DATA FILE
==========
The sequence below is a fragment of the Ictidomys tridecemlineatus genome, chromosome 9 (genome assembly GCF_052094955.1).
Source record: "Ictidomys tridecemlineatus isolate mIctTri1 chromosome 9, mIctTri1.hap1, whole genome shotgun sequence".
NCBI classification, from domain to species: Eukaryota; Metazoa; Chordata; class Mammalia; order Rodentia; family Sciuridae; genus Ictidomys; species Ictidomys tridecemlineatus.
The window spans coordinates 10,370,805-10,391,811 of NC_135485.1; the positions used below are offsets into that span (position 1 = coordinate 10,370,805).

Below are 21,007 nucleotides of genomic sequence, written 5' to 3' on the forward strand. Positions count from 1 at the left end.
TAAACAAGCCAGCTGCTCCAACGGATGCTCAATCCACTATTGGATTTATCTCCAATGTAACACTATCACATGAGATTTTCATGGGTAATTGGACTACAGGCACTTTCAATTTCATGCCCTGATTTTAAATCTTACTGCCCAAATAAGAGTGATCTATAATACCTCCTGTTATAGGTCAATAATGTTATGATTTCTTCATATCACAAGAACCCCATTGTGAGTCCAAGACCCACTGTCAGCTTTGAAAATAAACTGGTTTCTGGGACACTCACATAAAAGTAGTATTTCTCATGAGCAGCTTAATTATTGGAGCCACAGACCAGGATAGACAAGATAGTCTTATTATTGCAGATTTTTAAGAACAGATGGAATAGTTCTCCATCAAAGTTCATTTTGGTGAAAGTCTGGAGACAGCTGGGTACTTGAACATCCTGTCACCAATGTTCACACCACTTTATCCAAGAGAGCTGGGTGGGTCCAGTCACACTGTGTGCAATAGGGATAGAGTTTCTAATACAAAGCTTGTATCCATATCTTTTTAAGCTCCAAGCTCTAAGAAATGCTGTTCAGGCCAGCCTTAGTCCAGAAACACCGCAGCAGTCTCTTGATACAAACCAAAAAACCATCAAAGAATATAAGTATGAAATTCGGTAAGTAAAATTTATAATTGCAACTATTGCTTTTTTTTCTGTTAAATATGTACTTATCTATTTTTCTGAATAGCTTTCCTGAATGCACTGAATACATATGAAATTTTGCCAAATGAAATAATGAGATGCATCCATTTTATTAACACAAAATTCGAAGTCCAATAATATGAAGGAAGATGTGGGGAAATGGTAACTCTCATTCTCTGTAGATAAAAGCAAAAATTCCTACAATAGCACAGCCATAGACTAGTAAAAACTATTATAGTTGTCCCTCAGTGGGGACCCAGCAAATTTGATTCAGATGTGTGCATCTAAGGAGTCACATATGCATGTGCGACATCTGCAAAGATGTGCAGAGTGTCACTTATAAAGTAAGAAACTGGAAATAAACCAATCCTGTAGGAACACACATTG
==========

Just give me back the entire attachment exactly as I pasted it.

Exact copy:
The sequence below is a fragment of the Ictidomys tridecemlineatus genome, chromosome 9 (genome assembly GCF_052094955.1).
Source record: "Ictidomys tridecemlineatus isolate mIctTri1 chromosome 9, mIctTri1.hap1, whole genome shotgun sequence".
NCBI classification, from domain to species: Eukaryota; Metazoa; Chordata; class Mammalia; order Rodentia; family Sciuridae; genus Ictidomys; species Ictidomys tridecemlineatus.
The window spans coordinates 10,370,805-10,391,811 of NC_135485.1; the positions used below are offsets into that span (position 1 = coordinate 10,370,805).

Below are 21,007 nucleotides of genomic sequence, written 5' to 3' on the forward strand. Positions count from 1 at the left end.
TAAACAAGCCAGCTGCTCCAACGGATGCTCAATCCACTATTGGATTTATCTCCAATGTAACACTATCACATGAGATTTTCATGGGTAATTGGACTACAGGCACTTTCAATTTCATGCCCTGATTTTAAATCTTACTGCCCAAATAAGAGTGATCTATAATACCTCCTGTTATAGGTCAATAATGTTATGATTTCTTCATATCACAAGAACCCCATTGTGAGTCCAAGACCCACTGTCAGCTTTGAAAATAAACTGGTTTCTGGGACACTCACATAAAAGTAGTATTTCTCATGAGCAGCTTAATTATTGGAGCCACAGACCAGGATAGACAAGATAGTCTTATTATTGCAGATTTTTAAGAACAGATGGAATAGTTCTCCATCAAAGTTCATTTTGGTGAAAGTCTGGAGACAGCTGGGTACTTGAACATCCTGTCACCAATGTTCACACCACTTTATCCAAGAGAGCTGGGTGGGTCCAGTCACACTGTGTGCAATAGGGATAGAGTTTCTAATACAAAGCTTGTATCCATATCTTTTTAAGCTCCAAGCTCTAAGAAATGCTGTTCAGGCCAGCCTTAGTCCAGAAACACCGCAGCAGTCTCTTGATACAAACCAAAAAACCATCAAAGAATATAAGTATGAAATTCGGTAAGTAAAATTTATAATTGCAACTATTGCTTTTTTTTCTGTTAAATATGTACTTATCTATTTTTCTGAATAGCTTTCCTGAATGCACTGAATACATATGAAATTTTGCCAAATGAAATAATGAGATGCATCCATTTTATTAACACAAAATTCGAAGTCCAATAATATGAAGGAAGATGTGGGGAAATGGTAACTCTCATTCTCTGTAGATAAAAGCAAAAATTCCTACAATAGCACAGCCATAGACTAGTAAAAACTATTATAGTTGTCCCTCAGTGGGGACCCAGCAAATTTGATTCAGATGTGTGCATCTAAGGAGTCACATATGCATGTGCGACATCTGCAAAGATGTGCAGAGTGTCACTTATAAAGTAAGAAACTGGAAATAAACCAATCCTGTAGGAACACACATTG